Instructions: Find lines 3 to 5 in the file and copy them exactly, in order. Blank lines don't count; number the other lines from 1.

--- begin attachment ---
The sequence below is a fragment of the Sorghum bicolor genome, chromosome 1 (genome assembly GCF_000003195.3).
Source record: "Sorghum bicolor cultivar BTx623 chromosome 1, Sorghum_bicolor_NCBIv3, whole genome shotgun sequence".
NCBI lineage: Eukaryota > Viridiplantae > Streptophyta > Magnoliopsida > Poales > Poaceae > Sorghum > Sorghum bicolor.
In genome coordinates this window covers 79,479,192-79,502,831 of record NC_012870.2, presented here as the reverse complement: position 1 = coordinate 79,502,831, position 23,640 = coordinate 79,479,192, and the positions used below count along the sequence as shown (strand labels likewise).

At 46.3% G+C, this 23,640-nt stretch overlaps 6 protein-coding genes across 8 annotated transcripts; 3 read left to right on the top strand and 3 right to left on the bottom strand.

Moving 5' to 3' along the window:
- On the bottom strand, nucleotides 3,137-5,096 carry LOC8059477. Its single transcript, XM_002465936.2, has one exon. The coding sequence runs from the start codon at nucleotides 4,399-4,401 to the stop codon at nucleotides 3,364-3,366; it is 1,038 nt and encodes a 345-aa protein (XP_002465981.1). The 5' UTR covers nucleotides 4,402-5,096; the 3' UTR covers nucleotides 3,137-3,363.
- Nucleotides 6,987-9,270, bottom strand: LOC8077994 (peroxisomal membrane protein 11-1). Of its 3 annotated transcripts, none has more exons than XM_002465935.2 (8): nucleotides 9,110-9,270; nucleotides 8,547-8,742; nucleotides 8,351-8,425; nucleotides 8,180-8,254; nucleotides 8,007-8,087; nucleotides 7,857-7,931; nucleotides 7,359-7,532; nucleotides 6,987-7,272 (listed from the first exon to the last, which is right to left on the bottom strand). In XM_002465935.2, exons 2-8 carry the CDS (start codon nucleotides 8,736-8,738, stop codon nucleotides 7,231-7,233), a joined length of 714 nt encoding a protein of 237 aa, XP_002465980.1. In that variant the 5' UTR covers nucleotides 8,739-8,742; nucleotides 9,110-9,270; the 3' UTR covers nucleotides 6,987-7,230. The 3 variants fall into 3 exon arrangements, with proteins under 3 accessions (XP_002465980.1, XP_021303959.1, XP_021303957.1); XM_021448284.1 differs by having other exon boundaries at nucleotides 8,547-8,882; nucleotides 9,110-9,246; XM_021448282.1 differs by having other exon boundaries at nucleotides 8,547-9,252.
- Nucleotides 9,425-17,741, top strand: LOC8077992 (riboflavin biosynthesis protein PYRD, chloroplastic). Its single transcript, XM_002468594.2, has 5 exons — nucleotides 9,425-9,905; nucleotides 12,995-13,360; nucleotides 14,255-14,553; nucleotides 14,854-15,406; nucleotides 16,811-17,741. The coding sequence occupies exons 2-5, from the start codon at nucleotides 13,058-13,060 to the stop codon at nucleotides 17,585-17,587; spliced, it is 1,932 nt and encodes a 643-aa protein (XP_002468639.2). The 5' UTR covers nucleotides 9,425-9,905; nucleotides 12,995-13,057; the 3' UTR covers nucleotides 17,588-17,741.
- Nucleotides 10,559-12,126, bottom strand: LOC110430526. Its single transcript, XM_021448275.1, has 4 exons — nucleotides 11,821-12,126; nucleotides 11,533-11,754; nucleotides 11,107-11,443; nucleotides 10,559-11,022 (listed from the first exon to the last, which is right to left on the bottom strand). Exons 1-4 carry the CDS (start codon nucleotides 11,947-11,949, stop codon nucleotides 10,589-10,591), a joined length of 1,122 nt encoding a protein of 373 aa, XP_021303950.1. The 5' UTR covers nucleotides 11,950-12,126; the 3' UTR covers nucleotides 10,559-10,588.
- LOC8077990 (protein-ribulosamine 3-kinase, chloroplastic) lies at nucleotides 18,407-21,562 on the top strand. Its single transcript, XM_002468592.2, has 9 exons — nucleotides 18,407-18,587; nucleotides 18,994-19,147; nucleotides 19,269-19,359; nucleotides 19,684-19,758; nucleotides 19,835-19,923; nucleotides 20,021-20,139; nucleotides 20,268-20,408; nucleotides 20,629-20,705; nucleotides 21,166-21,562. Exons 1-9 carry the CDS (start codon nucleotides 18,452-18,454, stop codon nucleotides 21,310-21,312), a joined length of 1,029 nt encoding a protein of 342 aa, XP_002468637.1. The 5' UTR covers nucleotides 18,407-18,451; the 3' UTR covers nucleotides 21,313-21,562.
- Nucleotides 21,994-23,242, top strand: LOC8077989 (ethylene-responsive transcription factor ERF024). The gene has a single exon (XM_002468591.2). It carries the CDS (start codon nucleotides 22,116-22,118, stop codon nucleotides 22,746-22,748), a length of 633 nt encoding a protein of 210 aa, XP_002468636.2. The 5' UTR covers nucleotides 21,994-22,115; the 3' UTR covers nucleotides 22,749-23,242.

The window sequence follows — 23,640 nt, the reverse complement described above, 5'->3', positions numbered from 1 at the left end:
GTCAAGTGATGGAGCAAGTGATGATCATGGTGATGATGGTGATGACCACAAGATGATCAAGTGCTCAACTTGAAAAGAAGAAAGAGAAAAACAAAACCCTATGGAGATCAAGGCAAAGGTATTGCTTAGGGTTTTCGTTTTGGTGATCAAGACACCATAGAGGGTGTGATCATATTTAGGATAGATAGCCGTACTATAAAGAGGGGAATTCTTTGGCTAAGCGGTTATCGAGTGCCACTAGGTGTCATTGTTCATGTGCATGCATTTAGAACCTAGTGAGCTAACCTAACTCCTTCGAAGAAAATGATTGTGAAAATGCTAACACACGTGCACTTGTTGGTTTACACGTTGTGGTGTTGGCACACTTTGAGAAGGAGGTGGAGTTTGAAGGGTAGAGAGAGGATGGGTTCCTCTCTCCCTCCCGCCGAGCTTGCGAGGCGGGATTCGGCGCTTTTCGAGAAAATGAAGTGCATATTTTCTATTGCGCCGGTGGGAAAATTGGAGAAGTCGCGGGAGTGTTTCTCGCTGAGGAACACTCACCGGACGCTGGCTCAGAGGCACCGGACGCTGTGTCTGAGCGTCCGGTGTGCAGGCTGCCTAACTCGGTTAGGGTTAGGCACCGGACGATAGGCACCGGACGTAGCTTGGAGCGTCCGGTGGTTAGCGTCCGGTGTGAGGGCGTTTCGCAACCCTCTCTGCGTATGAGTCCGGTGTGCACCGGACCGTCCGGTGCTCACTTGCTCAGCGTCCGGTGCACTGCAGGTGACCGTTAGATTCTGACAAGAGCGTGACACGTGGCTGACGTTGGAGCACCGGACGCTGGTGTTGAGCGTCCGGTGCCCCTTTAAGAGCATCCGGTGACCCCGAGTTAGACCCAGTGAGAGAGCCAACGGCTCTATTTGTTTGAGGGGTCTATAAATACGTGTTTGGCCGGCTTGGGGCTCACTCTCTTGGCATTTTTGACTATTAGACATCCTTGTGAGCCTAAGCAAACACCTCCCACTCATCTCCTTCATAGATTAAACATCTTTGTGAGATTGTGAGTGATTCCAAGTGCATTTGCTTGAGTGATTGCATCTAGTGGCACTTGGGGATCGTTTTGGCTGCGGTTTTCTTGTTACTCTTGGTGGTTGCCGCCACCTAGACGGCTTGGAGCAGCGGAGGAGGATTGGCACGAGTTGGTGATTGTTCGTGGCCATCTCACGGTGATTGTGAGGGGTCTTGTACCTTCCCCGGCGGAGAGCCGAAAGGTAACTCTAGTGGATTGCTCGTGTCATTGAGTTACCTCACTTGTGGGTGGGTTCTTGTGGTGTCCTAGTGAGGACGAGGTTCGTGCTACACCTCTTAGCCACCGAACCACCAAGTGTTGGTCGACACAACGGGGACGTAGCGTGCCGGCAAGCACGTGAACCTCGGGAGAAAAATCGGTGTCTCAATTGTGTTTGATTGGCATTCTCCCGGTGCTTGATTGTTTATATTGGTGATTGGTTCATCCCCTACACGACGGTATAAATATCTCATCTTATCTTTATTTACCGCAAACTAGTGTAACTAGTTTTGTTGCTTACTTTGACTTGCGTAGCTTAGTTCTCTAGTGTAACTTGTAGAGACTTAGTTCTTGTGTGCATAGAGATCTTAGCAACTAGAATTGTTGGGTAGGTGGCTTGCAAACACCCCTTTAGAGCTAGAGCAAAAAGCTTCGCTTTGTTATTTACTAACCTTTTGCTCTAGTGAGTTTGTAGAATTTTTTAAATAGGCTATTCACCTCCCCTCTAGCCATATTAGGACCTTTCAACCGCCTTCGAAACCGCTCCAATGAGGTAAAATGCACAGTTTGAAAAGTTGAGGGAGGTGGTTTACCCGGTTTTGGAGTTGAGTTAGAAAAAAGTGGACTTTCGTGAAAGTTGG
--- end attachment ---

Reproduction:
NCBI lineage: Eukaryota > Viridiplantae > Streptophyta > Magnoliopsida > Poales > Poaceae > Sorghum > Sorghum bicolor.
In genome coordinates this window covers 79,479,192-79,502,831 of record NC_012870.2, presented here as the reverse complement: position 1 = coordinate 79,502,831, position 23,640 = coordinate 79,479,192, and the positions used below count along the sequence as shown (strand labels likewise).

At 46.3% G+C, this 23,640-nt stretch overlaps 6 protein-coding genes across 8 annotated transcripts; 3 read left to right on the top strand and 3 right to left on the bottom strand.